This was the one area we employed someone to move the rocks, which form the dry creek, into position. I then dug down and added river rock to create the wet-weather creek running though this area. I have introduced agaves into the mix, for structure, and anything that will grow without irrigation. These include the dwarf yaupon, Texas lantana,wax myrtle, rosemary, yucca, copper canyon daisy and Mexican feather grass. It is a sea of bluebonnets out here in the spring.
The dry creek runs all the way across the front directing water from our infrequent, heavy, Texas downpours. Plants seem happy to seed in the area but the soil is poor and dry and few attain any height. That is, all except for the A. weberi which are the most successful along with the zexmenia and the fall flowering Lindheimer senna.
The creek eventually passes in front of the garage where a pipe feeds any water underneath the driveway and into the real wet weather creek at the bottom of the property. There is little color out here during the summer but another explosion of yellow from the Copper canyon daisies, goldeneye and senna during the fall. A. Weberii is prodigious pup maker and the large ones came as young offsets from my neighbor. I now have plenty of my own to share.
Looking back towards the front entrance gate two turquoise pots hold Agave demettiana 'variegata' It is not hardy in our winters but it is worth putting in the garage for the winter. The original plantings of two sago palm are now in the ground. The one in the photo went unprotected this winter and all the leaves turned brown. The other, much smaller plant, I was about to pull it, thinking it was dead, when I spotted some changes in the center core. It now has a small crown of green leaves. These plants have survived since the age of the dinosaurs which is a testament to their power to live through difficult conditions.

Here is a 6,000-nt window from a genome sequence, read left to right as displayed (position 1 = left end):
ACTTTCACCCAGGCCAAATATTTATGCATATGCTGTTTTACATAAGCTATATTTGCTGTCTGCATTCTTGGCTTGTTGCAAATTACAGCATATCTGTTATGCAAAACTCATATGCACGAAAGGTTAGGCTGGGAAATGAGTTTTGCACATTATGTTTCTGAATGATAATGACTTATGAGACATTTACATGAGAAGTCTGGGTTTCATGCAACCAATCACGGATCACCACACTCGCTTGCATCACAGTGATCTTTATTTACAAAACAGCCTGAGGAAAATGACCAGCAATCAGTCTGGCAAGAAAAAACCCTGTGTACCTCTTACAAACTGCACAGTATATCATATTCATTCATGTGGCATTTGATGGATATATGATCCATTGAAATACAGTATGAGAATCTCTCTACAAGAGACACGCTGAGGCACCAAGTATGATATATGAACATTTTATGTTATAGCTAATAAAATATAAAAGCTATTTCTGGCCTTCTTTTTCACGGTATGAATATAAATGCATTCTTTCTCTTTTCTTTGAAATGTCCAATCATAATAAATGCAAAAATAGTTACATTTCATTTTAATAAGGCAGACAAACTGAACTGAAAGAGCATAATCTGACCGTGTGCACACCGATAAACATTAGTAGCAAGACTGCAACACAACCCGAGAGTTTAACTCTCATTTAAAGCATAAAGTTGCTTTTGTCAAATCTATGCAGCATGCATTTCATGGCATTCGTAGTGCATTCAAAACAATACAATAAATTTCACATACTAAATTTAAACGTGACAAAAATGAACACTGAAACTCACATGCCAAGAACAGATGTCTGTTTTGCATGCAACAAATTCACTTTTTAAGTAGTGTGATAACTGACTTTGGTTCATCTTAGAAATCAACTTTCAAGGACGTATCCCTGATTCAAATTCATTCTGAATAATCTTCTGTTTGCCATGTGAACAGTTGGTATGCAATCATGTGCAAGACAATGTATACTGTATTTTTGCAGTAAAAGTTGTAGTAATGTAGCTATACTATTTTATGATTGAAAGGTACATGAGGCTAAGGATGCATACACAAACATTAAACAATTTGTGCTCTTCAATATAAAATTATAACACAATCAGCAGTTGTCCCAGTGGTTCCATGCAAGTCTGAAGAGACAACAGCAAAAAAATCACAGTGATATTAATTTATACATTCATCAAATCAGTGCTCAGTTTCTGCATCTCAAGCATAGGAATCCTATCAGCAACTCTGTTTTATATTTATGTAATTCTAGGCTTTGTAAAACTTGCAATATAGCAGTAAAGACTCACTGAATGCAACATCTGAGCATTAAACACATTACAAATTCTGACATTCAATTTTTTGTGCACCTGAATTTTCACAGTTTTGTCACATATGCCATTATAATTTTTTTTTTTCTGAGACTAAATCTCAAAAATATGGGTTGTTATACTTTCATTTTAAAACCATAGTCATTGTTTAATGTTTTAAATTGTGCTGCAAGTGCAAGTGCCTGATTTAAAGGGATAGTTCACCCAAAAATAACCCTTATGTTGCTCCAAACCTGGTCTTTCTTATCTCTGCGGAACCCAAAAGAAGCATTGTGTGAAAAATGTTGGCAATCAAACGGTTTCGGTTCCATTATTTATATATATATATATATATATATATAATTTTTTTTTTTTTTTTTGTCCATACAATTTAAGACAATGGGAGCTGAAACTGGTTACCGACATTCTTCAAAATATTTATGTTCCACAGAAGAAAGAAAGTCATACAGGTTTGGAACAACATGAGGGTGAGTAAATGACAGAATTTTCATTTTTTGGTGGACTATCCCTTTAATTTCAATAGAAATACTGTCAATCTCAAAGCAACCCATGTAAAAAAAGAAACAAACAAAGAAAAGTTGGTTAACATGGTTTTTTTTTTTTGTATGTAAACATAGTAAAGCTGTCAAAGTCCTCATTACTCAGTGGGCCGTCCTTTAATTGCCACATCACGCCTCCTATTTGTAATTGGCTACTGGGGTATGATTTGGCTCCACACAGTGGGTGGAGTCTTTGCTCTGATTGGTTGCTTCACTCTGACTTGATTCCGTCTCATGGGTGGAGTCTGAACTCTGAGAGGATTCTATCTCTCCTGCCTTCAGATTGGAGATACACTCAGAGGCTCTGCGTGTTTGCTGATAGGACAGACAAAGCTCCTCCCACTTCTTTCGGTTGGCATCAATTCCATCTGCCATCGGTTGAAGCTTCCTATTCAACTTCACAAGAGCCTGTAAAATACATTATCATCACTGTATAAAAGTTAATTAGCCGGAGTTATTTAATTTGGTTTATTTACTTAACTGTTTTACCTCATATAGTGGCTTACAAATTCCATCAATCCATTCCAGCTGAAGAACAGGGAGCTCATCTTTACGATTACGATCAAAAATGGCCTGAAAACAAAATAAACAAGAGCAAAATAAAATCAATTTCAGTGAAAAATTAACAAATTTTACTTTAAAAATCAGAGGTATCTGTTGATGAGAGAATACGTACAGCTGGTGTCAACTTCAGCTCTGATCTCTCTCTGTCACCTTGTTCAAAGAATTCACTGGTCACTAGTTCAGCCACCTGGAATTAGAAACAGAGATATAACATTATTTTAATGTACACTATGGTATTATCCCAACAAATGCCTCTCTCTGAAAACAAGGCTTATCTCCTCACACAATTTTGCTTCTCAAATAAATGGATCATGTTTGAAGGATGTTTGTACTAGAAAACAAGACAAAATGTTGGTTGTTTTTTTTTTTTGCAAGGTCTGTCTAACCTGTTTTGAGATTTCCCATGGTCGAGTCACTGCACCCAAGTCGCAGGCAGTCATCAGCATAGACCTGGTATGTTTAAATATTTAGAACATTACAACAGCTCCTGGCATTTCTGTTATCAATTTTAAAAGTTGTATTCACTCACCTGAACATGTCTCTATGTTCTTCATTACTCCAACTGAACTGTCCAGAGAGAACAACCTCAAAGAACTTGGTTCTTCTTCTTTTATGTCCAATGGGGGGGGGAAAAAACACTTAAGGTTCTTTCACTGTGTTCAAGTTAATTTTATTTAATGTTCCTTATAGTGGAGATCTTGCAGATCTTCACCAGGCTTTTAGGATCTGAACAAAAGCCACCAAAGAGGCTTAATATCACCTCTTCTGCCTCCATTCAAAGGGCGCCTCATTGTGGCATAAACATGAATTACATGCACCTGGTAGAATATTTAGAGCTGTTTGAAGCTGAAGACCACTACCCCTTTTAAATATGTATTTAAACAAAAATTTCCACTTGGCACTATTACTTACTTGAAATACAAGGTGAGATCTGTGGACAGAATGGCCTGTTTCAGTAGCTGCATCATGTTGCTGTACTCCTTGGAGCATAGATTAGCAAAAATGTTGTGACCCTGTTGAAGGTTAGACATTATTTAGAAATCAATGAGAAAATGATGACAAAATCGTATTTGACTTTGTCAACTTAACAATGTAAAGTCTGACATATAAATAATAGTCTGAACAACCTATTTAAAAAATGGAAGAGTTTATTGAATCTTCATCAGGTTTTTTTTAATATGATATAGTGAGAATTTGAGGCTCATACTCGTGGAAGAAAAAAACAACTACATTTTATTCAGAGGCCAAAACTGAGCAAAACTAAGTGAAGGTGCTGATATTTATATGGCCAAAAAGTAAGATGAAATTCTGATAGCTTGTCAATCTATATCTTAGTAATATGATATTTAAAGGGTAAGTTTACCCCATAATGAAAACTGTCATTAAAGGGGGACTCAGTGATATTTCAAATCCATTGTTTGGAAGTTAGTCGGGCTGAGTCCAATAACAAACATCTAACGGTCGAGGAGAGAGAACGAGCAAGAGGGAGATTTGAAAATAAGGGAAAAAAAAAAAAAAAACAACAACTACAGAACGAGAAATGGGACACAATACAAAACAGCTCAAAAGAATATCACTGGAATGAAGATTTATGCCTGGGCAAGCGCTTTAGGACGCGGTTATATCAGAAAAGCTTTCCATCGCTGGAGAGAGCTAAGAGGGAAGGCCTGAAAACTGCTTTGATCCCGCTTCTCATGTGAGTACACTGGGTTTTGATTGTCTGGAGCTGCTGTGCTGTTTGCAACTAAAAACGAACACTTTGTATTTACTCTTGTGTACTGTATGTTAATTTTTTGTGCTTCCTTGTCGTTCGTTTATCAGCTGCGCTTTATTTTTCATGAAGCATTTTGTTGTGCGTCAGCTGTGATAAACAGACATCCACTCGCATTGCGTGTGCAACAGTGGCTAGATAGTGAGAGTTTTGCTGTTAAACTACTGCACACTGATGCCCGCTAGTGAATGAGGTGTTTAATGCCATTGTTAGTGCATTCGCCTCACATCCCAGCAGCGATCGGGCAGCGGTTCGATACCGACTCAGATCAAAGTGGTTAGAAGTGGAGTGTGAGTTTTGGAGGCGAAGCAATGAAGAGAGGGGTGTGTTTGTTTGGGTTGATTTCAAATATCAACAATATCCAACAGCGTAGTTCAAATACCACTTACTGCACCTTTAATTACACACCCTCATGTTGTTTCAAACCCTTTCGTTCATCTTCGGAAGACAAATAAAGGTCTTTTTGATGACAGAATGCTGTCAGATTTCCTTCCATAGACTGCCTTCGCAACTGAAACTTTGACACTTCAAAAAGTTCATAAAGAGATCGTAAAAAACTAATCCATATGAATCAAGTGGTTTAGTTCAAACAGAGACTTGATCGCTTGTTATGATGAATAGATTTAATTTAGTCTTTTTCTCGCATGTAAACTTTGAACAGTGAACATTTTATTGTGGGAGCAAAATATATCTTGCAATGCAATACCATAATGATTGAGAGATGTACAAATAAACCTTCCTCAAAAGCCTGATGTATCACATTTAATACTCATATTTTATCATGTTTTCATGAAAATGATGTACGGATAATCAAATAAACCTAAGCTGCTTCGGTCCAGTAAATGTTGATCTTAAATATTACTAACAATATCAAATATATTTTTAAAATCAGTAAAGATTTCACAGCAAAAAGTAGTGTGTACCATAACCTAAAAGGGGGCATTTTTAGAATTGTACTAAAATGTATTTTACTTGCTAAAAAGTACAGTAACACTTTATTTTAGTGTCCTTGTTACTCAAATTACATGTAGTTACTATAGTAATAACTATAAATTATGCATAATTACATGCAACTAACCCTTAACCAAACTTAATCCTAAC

Many of my potted cactus and succulents spend the summer here in the shade of the live oak tree.
Looking back from the platform you can see the large stones which David used to create steps down from the driveway. It was not an easy task deciding how to marry the rounded edge of the driveway to the native area. In the end we decided on the ledge stones. They all came out of the ground on our lot. Our personal quarry!
For a while we thought we would make this area into a Japanese garden, but it was never to become one. This summer I have spent a little time working to improve the area. I added this wooden pot found at a garage sale. A new stock tank pond is contained within a raised bed with some home-made floating islands. I am trying to get silver ponyfoot established around the tank. It is a difficult spot being in the shade until the brutal mid-day sun peaks over the roof-top and shines full on the tank. I am thinking I may need to add some plants on the backside to give shade to the tank.
If you enjoyed taking this walk with me then check back for next time when we'll continue a walk around the house to the back and far side.